As he told it, at 3 a.m., just five hours before he was to speak in front of a breakfast throng of nearly 200 indie booksellers, Jonathan Evison hailed a cab from the hotel and headed to Kinkos. He had made the decision that he didn’t want to cry.
Evison needed help to tell his story, a slim piece of paper to act as a buffer between his own story and the story of his latest book. In short, he wanted to avoid a podium breakdown similar to the one he suffered in front of several hundred librarians at The Revised Fundamentals of Caregiving coming out party at Book Expo America this spring.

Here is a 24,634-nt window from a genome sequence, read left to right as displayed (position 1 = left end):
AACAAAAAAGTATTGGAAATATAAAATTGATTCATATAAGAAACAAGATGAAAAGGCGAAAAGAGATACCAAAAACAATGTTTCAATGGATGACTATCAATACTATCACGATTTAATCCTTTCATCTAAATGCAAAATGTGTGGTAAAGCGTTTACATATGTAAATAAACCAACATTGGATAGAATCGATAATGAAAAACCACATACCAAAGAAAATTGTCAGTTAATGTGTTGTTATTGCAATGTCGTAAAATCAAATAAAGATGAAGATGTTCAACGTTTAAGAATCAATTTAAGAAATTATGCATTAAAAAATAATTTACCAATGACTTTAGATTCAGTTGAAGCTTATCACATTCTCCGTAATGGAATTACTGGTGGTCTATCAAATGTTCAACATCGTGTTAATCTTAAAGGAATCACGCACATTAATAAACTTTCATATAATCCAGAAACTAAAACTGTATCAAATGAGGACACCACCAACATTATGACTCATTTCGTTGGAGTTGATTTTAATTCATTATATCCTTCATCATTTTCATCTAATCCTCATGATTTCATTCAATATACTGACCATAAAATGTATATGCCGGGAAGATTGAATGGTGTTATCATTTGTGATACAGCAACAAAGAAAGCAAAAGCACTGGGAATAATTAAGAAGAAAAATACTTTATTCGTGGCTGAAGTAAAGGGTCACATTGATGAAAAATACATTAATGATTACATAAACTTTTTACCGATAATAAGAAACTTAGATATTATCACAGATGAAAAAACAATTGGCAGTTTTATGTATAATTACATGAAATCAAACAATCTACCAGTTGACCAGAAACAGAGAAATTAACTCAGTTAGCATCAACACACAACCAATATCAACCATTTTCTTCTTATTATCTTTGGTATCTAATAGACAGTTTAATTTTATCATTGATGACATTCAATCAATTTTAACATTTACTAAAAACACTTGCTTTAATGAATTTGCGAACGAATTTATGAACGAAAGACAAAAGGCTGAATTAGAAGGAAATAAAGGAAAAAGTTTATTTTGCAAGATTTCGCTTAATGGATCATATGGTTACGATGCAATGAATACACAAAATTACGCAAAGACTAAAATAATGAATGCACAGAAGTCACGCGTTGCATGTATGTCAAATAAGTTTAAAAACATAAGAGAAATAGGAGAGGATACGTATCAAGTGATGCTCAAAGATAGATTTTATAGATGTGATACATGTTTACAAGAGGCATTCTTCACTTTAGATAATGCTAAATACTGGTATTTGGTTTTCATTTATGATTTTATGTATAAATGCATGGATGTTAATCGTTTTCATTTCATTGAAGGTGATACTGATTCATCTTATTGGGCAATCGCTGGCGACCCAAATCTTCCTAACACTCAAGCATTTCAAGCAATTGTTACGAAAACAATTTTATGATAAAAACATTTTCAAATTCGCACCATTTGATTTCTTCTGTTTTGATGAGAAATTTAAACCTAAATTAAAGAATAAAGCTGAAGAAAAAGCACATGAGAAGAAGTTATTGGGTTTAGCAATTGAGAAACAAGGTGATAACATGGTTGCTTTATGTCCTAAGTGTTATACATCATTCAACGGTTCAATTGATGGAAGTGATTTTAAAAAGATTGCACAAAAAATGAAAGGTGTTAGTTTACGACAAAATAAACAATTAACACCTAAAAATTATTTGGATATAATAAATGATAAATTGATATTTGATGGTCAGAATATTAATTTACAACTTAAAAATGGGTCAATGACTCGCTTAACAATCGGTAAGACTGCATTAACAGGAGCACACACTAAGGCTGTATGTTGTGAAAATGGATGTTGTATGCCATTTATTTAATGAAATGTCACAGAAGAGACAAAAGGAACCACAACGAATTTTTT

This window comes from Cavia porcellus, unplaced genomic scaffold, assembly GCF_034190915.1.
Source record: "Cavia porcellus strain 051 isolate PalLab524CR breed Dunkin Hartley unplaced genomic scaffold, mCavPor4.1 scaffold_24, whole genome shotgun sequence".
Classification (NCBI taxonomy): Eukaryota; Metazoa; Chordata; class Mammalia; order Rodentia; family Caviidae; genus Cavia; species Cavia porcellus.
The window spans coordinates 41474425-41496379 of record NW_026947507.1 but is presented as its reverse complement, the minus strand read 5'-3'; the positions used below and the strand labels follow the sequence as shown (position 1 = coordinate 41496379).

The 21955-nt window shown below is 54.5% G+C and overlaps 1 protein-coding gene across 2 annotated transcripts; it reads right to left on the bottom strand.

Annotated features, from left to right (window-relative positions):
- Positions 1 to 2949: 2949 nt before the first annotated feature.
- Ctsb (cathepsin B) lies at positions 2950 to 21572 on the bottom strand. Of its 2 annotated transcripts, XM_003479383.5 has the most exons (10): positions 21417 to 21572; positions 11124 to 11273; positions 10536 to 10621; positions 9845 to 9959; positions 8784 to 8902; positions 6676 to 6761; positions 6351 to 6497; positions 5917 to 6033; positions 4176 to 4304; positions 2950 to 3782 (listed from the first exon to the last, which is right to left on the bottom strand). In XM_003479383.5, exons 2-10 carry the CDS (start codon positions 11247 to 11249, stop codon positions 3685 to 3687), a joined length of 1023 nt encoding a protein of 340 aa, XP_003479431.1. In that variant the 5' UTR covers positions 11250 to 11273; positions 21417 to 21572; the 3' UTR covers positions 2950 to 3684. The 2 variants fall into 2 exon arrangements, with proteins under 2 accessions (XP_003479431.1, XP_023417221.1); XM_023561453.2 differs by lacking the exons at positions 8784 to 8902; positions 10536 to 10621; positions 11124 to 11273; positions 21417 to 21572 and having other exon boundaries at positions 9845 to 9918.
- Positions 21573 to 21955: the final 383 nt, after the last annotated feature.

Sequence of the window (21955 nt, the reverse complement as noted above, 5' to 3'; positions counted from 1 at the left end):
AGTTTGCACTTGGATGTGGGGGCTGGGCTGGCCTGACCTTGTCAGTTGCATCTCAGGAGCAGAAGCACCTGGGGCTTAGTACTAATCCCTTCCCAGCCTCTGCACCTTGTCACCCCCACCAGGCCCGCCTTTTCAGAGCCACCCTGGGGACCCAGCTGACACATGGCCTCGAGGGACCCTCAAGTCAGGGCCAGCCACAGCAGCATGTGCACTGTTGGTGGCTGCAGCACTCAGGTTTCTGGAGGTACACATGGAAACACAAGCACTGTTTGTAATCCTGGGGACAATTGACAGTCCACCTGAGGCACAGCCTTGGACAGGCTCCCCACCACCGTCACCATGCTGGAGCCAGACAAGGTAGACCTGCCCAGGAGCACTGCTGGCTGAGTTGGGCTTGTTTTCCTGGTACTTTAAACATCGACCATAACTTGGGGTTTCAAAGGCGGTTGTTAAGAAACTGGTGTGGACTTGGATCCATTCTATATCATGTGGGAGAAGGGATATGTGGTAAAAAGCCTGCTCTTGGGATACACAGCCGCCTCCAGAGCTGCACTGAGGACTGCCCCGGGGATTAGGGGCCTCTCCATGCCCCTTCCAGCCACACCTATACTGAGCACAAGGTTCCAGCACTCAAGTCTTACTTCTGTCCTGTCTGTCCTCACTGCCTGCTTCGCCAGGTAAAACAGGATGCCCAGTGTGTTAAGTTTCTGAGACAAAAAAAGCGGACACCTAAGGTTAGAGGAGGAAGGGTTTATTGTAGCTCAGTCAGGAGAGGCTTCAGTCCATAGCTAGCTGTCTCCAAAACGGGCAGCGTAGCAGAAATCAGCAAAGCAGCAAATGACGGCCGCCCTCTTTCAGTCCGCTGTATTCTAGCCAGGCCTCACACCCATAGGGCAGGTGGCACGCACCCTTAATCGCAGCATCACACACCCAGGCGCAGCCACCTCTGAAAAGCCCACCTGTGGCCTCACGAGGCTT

Revised Fundamentals is funny. It’s thoughtful. It’s a road novel. It’s a story of redemption born from tragedy—but adding up all of these selling points comes nowhere close to the weight of knowing how and why this story came to life.
As it turned out, the handout didn’t keep Evison from crying. But when he did, it was open and easy, cathartic. It had a made-some-progress-at-therapy-this-week kind of feel. It wasn’t uncomfortable to witness. It was sweet; it was rare, and it made me want to experience the book all over again.
Read Evison’s handout, “Filling Holes,” here.